Fred, I wanted to pay along my thanks for reminding me and your readers about the Microsoft Memory Diagnostic tool ( http://oca.microsoft.com/en/windiag.asp ). I had been fighting a blue screen of death on every bootup for a long time. I had changed out just about everything in the computer, even stripping it down to the bare essentials without fixing it. I did find that if I let the computer run for about 5 minutes and then rebooting would bring it back to life. To shorten the story, I downloaded the memory tool, checked the memory and found the 2nd memory strip to be bad. A quick replacement and I’m back to normal. I’ve worked with computers since the Radio Shack Model Ones and I’m always learning new things, especially from your Plus edition. Thank you once again. —Mike
Glad it helped! RAM is usually very reliable— so much so that many RAM configurations lack the "ECC" or "error correcting circuitry" that all RAM used to come with. The upside: Non-ECC RAM is less expensive. But that means that when RAM goes bad, you experience the errors directly, without warning, without correction, and with little recourse. And, as Mike found, you may be left with few clues as to what’s wrong.
The free Windows Memory Diagnostic is useful as a periodic check to ensure your RAM is OK; or as a troubleshooting tool when things are hosed. But it’s also only one of a number of similar tools.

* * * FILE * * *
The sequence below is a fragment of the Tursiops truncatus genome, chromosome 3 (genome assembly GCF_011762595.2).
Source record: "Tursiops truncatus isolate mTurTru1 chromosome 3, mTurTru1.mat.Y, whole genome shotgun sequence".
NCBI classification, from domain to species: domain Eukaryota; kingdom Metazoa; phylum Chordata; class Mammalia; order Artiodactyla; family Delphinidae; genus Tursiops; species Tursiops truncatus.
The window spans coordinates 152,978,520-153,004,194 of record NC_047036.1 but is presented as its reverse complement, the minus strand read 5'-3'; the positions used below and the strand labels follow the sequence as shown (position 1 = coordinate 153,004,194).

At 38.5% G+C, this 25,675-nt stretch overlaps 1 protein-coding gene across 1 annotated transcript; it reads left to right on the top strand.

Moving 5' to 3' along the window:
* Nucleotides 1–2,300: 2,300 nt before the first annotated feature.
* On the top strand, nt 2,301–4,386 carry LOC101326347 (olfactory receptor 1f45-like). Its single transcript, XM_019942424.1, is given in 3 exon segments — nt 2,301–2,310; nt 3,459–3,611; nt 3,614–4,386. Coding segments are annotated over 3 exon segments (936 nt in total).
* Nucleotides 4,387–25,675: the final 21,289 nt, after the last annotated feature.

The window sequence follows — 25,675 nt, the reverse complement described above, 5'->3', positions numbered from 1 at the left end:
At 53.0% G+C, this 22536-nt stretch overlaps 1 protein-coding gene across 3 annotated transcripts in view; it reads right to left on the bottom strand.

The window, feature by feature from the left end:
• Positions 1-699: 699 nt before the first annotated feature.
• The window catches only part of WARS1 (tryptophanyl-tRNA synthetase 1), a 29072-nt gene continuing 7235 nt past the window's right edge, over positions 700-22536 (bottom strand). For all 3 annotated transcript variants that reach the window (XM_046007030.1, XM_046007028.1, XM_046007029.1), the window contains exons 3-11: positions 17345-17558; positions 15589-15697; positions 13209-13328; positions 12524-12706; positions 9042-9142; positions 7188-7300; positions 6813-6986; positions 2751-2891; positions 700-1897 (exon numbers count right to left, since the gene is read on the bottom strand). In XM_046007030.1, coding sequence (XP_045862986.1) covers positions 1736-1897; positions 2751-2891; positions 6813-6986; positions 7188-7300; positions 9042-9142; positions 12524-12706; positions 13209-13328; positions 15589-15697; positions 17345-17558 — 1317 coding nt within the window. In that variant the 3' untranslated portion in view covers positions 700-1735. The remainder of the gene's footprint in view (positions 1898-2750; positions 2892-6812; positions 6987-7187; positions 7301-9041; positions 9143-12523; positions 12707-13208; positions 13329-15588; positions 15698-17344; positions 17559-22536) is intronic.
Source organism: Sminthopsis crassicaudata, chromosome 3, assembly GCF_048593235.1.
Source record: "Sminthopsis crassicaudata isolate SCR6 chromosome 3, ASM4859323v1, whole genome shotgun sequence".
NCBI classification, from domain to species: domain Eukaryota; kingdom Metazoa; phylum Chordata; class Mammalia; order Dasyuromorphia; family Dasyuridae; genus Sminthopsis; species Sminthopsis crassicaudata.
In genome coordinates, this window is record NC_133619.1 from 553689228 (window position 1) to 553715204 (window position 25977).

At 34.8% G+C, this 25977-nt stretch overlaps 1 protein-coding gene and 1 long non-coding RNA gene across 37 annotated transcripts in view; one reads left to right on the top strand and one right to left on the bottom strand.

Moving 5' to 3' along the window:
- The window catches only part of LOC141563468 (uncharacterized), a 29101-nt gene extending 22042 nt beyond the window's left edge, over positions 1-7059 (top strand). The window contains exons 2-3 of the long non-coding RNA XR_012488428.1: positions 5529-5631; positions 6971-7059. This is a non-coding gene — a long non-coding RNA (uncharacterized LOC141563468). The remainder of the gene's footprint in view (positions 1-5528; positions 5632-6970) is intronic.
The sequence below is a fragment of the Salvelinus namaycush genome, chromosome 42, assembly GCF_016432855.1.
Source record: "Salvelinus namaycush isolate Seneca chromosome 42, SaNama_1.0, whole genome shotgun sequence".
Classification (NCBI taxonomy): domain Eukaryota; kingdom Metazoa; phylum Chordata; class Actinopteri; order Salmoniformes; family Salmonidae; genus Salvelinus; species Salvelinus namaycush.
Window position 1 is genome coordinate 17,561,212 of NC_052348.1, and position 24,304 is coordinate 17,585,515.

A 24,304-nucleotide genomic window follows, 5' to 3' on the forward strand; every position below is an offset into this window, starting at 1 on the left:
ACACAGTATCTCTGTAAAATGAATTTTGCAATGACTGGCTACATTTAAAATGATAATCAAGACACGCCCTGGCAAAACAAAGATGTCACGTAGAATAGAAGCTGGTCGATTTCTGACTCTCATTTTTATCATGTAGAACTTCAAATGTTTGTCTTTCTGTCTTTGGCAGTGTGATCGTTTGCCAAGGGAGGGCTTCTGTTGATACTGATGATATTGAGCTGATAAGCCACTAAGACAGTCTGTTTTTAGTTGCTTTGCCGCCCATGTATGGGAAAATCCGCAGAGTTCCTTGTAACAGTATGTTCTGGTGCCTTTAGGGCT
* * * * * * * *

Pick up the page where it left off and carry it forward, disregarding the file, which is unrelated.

Just about every PC ever made has at least a basic RAM-testing tool built into the BIOS ( http://snipurl.com/of6i ). The nomenclature differs, but it’s usually part of a "full boot" or "extended boot," or non-"QuickBoot" or some similarly named option. It enables a more complete, more-thorough power-on self-test ("POST"). You usually can see the BIOS-based RAM test in operation when it’s enabled: At boot, the on-screen display shows the system counting up through RAM, checking it megabyte by megabyte, two or three times. It’s only a quick and dirty test, but— as most PCs have no other built-in way to check RAM— it’s better than nothing.
And, of course, there’s other RAM-testing software available, including the venerable (and still free) MemTest86: http://www.memtest86.com/
A well-stocked software toolkit probably should have at least a couple memory testers in there, as they each may exercise the RAM in somewhat different ways. Take your pick: http://www.google.com/search?q=Memory+Diagnostic
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